Introduction

Below table is supposed serve as a reminder on how Wi-Fi and CBRS based LTE wireless differ in their fundamental approach to mobility, coverage, spectrum management and more.

For engineers who are experts in designing and deploying Wi-Fi networks, studying these differences will inform how they can influence co-existence of these two technologies in the same enterprise environment.

Technical Aspect

CBRS LTE

Wi-Fi

Spectrum Coordination

  • Coordinated Spectrum Allocation between networks by SAS

  • 150 MHz Available Currently

  • Centralized Incumbent Protections (SAS ESC)

  • Unlicensed Spectrum used by Multiple Technologies

  • 563 MHz (plus 1.2 GHz coming in 6 GHz bands)

  • Distributed Incumbent Protection (AP DFS)

Coverage Range

  • Higher Transmit Power

  • Noise Floor based on OFDMA sub-carriers (15 KHz)

  • Lower Transmit Power

  • Noise Floor based on full channel width (20+ MHz)

Traffic Handling

  • Scheduled by Infrastructure

  • Weighted Upload and Download Profiles

  • Distributed Contention across Clients & APs

  • Dynamic Allocation in Either Direction

Quality of Service

  • Deterministic QoS due to scheduling

  • Mandatory RF Feedback Loop & Controls (CQI, AMC)

  • Statistical Prioritization due to contention

  • Optional RF Feedback Loop (802.11kv)

Density Handling

  • Dual Factor OFDMA (Freq. & Time Domains)

  • Co-Channel Interference is Non-Blocking

  • Single Factor OFDMA (Frequency Domain)

  • Legacy OFDM Still Prevalent

  • Co-Channel Interference is Blocking

Mobility

  • Precisely Timed Handovers

  • Infrastructure Controlled Handover Decisions

  • Client Off-Channel Scanning Required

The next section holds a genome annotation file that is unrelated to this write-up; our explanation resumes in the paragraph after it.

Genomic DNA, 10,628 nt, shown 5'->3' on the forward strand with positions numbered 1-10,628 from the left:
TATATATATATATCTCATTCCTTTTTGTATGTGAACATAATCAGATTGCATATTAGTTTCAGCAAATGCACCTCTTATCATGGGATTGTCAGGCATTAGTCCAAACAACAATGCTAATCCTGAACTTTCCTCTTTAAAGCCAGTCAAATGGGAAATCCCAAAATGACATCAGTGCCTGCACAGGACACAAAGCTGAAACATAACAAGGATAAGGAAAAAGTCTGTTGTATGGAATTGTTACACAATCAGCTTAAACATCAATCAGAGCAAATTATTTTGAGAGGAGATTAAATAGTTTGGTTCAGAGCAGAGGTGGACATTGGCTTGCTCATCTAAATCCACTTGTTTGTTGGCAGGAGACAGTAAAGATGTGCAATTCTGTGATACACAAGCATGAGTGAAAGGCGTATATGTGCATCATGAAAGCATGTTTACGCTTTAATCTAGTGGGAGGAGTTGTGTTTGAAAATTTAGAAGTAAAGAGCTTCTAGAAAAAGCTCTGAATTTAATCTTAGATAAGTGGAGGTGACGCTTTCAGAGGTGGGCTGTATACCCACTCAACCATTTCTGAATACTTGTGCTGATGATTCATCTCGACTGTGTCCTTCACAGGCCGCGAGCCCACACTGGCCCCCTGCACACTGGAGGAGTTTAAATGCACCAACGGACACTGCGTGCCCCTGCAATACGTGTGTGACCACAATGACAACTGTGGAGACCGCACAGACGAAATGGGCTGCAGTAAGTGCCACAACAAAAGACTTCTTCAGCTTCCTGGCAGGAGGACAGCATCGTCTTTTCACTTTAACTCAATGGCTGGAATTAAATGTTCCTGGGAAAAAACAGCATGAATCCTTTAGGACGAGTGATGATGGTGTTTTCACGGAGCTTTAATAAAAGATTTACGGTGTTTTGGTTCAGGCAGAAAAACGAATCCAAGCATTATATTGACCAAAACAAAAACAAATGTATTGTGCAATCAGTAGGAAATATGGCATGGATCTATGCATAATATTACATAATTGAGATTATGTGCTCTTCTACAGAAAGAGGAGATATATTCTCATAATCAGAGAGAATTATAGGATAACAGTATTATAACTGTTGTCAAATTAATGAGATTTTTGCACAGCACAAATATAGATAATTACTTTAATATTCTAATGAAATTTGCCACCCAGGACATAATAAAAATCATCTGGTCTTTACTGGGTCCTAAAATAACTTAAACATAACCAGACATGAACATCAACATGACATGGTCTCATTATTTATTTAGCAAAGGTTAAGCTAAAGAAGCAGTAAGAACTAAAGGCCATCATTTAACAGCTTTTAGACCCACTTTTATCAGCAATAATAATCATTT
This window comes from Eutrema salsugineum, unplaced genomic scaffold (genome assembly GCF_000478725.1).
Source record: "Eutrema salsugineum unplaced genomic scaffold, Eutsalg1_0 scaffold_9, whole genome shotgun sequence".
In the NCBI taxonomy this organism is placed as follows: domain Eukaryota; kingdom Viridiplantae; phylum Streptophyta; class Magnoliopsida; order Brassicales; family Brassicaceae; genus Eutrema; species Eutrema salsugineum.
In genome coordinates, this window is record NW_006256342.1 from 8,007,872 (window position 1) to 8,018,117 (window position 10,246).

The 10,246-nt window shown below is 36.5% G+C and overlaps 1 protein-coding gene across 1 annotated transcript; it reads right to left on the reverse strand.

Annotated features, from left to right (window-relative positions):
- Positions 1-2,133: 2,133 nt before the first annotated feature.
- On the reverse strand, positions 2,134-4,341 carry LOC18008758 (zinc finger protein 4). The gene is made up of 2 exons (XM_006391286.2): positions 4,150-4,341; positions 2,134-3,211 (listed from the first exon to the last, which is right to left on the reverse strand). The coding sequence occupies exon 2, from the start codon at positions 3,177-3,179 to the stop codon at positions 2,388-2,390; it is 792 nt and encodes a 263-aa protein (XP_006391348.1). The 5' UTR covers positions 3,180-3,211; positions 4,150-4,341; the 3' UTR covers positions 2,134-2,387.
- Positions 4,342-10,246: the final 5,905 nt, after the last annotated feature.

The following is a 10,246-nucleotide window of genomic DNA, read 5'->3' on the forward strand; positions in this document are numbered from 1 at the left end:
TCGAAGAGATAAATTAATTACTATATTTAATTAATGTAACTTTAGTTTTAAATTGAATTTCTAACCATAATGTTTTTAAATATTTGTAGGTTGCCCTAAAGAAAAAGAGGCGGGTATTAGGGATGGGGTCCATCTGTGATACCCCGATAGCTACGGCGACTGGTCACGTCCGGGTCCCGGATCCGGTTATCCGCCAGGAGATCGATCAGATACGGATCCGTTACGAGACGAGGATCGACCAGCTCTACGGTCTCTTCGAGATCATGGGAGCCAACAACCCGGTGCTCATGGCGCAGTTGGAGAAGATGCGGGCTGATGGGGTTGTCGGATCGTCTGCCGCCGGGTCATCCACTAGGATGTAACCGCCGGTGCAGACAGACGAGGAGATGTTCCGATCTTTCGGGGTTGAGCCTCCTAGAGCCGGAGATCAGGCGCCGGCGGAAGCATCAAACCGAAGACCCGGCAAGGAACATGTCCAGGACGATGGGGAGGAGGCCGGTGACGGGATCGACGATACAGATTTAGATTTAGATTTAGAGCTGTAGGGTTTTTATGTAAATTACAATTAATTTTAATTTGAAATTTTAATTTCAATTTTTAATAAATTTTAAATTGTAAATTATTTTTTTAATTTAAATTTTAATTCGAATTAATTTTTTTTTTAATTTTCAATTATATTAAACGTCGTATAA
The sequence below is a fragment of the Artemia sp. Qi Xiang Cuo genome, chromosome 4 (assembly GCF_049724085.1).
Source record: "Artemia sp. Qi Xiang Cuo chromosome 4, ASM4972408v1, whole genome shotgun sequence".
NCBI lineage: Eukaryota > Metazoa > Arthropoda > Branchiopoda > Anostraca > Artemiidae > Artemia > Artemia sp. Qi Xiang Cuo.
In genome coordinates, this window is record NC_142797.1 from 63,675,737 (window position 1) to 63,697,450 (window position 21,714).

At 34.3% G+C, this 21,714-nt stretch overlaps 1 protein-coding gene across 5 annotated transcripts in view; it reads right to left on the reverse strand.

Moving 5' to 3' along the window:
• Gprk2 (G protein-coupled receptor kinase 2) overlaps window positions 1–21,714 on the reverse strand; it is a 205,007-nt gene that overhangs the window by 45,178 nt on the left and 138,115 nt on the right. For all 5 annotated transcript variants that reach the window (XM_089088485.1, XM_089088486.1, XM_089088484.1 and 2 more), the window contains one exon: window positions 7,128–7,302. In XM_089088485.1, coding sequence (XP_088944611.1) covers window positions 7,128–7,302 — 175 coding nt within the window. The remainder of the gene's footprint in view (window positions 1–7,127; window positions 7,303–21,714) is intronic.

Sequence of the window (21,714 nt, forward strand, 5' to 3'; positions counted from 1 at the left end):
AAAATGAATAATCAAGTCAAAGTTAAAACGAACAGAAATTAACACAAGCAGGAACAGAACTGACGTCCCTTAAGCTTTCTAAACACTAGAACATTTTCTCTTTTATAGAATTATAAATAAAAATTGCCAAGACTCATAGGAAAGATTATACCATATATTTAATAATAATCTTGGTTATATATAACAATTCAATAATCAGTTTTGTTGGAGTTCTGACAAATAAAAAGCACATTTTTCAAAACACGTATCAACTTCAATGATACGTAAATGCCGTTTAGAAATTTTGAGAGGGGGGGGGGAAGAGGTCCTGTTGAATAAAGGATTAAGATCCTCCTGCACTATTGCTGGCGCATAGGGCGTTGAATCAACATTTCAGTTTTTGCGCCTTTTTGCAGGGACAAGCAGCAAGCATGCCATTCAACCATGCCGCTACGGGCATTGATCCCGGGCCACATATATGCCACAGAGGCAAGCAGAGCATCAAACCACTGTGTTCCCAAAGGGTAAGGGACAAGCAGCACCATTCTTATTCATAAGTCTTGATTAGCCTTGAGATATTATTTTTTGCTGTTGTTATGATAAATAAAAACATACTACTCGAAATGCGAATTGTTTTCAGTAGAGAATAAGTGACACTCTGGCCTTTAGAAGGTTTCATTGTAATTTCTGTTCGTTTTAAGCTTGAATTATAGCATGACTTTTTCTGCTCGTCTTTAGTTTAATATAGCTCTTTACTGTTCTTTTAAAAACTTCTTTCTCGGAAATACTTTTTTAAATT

• Client Controlled Roaming Decisions

CBRS and Wi-Fi: What’s More Reliable?

In the following episode of our Field Journal video playlist, we’re comparing CBRS and Wi-Fi to find out which technology offers higher degree of reliability for enterprise wireless. We have tried to answer questions like:

  • How does CBRS compare to Wi-Fi in terms of reliability and speed?

  • Does Wi-Fi scale as well as private LTE?

  • How is QoS handled differently in CBRS than in Wi-Fi?

CBRS and Wi-Fi: Which Has More Coverage?

In the next episode, we’re comparing CBRS and Wi-Fi to find out how each technology is designed to maximize wireless network coverage and capacity. We have tried to answer questions like:

  • What does CBRS offer that Wi-Fi doesn’t in terms of coverage?

  • Do both wireless technologies use the same amount of power?

  • How does OFDMA work, and why is it more efficient with CBRS LTE?

  • How can private LTE access points work to reduce wireless noise?

CBRS and Wi-Fi: How Does Each Handle Client Mobility?

Capabilities of these two technologies in handling client device mobility across access points within a wireless network are no exception. In this episode, we have tried to give answers to questions like:

  • How does infrastructure controlled mobility work for CBRS networks?

  • What are the methods used in Wi-Fi to support client based mobility decisions?

  • Which metrics are important to keep track of when comparing two technologies?

"CBRS and Wi-Fi: Friends or Foes?" - A Discussion with CWNP

In this webinar, CWNP's CTO Tom Carpenter joins Celona's Andrew von Nagy for a discussion on the following topics:

  • What are the differences in onboarding Wi-Fi and CBRS capable devices to enterprise networks?

  • How do these devices behave as they move between WI-Fi and CBRS access points?

  • How should enterprise IT teams think about network access control with Wi-Fi and CBRS?

  • How does each technology tackle dynamic RF channel/power management across access points?

  • What are the methods to ensure app level QoS and high network capacity with each technology?


For a deeper dive into the operational principles of the CBRS spectrum and LTE / 5G wireless technology fundamentals, tune into the rest of our videos as part of our Field Journal playlist. To see Celona's CBRS LTE solution in action, pick one of our options for a product journey.

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